06. Humans and Chimpanzees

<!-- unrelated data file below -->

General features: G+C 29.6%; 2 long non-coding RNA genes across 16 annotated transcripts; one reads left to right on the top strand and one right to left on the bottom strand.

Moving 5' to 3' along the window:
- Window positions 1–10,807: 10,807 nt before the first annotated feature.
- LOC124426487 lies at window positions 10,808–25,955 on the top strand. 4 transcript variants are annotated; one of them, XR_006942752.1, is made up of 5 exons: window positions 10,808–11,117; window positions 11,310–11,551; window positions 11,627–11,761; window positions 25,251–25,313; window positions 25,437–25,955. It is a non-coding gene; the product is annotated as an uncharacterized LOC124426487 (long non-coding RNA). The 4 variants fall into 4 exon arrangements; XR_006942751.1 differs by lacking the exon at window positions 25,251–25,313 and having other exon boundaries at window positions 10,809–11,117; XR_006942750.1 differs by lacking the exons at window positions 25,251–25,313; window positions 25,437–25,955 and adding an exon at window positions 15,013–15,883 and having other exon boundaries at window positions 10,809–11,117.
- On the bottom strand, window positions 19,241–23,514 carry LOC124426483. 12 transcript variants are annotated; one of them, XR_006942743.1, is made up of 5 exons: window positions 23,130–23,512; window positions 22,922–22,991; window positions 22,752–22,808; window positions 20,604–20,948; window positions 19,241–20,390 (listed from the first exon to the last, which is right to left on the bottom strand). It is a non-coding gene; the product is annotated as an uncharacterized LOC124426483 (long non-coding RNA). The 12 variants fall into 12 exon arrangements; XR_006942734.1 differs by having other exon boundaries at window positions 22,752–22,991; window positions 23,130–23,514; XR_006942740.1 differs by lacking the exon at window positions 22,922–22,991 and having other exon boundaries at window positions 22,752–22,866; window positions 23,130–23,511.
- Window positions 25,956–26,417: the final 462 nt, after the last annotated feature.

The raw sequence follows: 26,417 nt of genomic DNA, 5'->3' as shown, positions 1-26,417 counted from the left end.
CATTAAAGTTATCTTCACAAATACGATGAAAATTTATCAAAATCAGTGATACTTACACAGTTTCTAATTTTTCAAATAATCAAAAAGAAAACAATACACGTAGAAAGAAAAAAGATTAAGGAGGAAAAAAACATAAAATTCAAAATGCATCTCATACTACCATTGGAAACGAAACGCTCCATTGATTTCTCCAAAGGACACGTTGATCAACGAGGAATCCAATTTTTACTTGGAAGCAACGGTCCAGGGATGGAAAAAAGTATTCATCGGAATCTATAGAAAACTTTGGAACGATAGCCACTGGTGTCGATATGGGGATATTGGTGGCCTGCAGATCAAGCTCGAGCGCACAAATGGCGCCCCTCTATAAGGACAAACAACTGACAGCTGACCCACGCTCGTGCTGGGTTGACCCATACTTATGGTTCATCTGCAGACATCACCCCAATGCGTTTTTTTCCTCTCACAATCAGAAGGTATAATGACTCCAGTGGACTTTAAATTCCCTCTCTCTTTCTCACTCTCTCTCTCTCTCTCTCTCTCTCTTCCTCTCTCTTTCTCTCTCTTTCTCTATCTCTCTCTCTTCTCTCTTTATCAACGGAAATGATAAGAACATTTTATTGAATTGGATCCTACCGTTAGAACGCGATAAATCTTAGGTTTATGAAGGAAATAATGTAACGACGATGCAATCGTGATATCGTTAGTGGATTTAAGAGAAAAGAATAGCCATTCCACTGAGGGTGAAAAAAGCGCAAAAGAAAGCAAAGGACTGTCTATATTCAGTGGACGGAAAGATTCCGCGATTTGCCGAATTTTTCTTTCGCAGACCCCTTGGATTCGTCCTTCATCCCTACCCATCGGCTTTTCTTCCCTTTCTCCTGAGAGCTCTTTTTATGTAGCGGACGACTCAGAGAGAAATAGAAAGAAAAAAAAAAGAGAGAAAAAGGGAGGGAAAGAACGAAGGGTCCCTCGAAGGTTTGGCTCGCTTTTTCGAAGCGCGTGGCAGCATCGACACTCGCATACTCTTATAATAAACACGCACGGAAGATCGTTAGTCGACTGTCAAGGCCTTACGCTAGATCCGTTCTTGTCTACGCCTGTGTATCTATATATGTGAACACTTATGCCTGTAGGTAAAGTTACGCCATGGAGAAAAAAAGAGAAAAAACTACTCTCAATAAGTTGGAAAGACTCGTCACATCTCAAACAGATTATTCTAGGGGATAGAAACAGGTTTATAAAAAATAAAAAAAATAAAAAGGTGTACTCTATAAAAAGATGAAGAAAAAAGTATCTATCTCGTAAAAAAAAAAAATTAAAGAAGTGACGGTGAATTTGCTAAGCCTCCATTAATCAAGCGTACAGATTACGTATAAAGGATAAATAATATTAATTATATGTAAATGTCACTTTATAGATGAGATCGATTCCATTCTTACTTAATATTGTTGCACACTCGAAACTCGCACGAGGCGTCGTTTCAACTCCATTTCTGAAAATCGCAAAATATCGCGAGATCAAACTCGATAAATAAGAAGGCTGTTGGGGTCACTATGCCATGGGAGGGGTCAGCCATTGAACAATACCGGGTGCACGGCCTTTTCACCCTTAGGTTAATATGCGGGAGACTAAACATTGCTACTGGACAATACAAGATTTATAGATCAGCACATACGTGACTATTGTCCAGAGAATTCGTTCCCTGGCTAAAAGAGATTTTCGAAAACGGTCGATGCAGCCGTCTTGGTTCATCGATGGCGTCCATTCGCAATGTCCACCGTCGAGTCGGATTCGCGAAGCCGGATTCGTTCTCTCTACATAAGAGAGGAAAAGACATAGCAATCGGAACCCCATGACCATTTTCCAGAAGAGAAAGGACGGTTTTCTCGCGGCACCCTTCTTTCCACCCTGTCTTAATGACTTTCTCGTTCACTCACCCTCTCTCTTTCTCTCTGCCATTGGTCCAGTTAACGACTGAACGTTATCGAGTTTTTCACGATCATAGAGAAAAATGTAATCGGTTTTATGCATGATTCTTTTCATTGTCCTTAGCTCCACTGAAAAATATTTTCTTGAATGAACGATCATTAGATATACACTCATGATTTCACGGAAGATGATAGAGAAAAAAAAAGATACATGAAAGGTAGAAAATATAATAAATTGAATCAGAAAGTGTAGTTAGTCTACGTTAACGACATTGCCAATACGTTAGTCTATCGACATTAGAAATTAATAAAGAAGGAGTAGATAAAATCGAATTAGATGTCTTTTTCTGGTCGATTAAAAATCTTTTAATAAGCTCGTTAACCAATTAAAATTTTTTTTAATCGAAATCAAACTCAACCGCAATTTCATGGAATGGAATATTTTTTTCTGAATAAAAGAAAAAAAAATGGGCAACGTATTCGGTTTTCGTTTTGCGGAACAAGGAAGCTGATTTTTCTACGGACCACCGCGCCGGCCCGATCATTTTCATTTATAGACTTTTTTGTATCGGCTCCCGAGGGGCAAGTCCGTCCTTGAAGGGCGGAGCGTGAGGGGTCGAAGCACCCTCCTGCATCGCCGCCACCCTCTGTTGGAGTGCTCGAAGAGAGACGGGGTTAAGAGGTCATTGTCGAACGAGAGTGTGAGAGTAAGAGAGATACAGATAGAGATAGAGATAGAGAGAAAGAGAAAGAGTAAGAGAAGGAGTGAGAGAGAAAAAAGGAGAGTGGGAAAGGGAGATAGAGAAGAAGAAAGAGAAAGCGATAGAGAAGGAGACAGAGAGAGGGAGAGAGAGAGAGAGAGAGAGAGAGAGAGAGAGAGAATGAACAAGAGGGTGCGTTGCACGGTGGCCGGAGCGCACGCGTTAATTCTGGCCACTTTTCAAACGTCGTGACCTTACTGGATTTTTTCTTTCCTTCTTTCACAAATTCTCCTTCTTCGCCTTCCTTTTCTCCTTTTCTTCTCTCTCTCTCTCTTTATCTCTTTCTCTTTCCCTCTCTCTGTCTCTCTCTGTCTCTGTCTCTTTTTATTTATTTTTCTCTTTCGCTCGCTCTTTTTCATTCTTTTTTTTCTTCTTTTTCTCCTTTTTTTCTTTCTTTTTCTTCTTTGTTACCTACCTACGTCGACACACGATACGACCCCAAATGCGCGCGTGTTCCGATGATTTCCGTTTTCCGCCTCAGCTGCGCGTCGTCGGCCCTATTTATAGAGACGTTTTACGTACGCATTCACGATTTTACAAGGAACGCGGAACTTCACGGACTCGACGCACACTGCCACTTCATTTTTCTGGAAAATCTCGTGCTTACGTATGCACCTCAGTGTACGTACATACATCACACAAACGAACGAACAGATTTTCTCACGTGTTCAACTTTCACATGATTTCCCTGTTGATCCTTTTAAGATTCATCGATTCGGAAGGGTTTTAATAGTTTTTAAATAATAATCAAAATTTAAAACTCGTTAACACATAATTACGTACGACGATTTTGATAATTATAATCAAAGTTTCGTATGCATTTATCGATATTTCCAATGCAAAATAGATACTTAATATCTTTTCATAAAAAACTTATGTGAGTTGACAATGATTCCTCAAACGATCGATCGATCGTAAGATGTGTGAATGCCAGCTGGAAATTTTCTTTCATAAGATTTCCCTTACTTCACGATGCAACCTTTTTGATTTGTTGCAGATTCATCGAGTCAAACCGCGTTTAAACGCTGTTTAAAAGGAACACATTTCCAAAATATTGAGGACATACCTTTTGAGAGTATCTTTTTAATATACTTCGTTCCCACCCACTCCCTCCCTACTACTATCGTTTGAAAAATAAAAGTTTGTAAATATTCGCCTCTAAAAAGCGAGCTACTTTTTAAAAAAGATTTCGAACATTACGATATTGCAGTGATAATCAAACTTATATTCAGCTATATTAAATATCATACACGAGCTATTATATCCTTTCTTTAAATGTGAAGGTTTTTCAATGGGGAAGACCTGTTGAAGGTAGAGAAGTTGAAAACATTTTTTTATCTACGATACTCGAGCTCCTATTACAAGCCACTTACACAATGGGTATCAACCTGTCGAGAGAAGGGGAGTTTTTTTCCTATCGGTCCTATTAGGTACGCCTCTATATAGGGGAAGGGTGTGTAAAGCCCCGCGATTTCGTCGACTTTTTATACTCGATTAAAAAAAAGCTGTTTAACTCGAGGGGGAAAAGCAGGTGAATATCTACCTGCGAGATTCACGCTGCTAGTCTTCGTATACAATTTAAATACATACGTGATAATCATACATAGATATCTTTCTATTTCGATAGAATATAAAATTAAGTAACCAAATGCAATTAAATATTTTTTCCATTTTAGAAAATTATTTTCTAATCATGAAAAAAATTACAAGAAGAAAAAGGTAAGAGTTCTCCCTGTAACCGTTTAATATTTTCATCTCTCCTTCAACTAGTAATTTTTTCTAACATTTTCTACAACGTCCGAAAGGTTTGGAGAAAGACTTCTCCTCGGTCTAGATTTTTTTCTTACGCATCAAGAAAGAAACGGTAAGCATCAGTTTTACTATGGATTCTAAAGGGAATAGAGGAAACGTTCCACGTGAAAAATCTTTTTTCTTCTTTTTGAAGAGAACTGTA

Andrew Clark, Molecular Biology and Genetics, and Rasmus Nielsen, Biometrics, and colleagues at Celera Genomics found, in the most comprehensive gene-comparison project to date, that humans and chimpanzees, who are nearly 99 percent alike in genetic makeup, may be even more similar if it were not for evolutionary “lifestyle” changes. Their search for evidence of accelerated evolution and positive selection in the genetic history of humans and chimps revealed key differences in genes that are involved in the ability to sense and process information about odors; the ability to speak and understand language; digestion or food choices; long-bone growth; and hairiness. The study showed, for example, that some of the genes that enable humans to understand speech work not only in the brain, but are also involved in hearing. The difficulties in training chimps to understand speech may be attributed to their inadequate hearing. The research leads to many hypotheses that can be tested to yield more insight on exactly why 1 percent in DNA sequence difference makes humans and chimps so different.

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